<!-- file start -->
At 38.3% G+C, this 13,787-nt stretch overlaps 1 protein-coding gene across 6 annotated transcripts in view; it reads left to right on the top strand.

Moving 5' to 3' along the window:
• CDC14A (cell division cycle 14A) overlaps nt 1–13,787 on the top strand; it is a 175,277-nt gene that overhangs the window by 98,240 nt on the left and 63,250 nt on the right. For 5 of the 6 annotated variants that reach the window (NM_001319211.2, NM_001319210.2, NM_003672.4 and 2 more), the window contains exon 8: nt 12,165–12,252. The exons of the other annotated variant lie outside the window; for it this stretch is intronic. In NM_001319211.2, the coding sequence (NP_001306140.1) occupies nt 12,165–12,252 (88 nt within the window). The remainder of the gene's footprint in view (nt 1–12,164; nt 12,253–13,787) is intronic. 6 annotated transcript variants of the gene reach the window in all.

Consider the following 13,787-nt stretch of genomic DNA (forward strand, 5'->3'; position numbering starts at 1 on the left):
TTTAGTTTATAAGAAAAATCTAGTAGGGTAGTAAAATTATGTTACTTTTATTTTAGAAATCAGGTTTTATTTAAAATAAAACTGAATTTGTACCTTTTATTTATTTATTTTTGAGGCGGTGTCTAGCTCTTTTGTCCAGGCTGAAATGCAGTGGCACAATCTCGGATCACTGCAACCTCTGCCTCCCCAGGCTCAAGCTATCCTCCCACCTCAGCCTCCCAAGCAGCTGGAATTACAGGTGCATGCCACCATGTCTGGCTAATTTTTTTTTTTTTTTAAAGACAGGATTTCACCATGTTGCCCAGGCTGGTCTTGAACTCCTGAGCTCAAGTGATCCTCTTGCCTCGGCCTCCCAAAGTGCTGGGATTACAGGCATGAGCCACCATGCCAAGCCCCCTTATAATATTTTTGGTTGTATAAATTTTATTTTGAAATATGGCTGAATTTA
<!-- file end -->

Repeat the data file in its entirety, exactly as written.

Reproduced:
At 38.3% G+C, this 13,787-nt stretch overlaps 1 protein-coding gene across 6 annotated transcripts in view; it reads left to right on the top strand.

Moving 5' to 3' along the window:
• CDC14A (cell division cycle 14A) overlaps nt 1–13,787 on the top strand; it is a 175,277-nt gene that overhangs the window by 98,240 nt on the left and 63,250 nt on the right. For 5 of the 6 annotated variants that reach the window (NM_001319211.2, NM_001319210.2, NM_003672.4 and 2 more), the window contains exon 8: nt 12,165–12,252. The exons of the other annotated variant lie outside the window; for it this stretch is intronic. In NM_001319211.2, the coding sequence (NP_001306140.1) occupies nt 12,165–12,252 (88 nt within the window). The remainder of the gene's footprint in view (nt 1–12,164; nt 12,253–13,787) is intronic. 6 annotated transcript variants of the gene reach the window in all.

Consider the following 13,787-nt stretch of genomic DNA (forward strand, 5'->3'; position numbering starts at 1 on the left):
TTTAGTTTATAAGAAAAATCTAGTAGGGTAGTAAAATTATGTTACTTTTATTTTAGAAATCAGGTTTTATTTAAAATAAAACTGAATTTGTACCTTTTATTTATTTATTTTTGAGGCGGTGTCTAGCTCTTTTGTCCAGGCTGAAATGCAGTGGCACAATCTCGGATCACTGCAACCTCTGCCTCCCCAGGCTCAAGCTATCCTCCCACCTCAGCCTCCCAAGCAGCTGGAATTACAGGTGCATGCCACCATGTCTGGCTAATTTTTTTTTTTTTTTAAAGACAGGATTTCACCATGTTGCCCAGGCTGGTCTTGAACTCCTGAGCTCAAGTGATCCTCTTGCCTCGGCCTCCCAAAGTGCTGGGATTACAGGCATGAGCCACCATGCCAAGCCCCCTTATAATATTTTTGGTTGTATAAATTTTATTTTGAAATATGGCTGAATTTA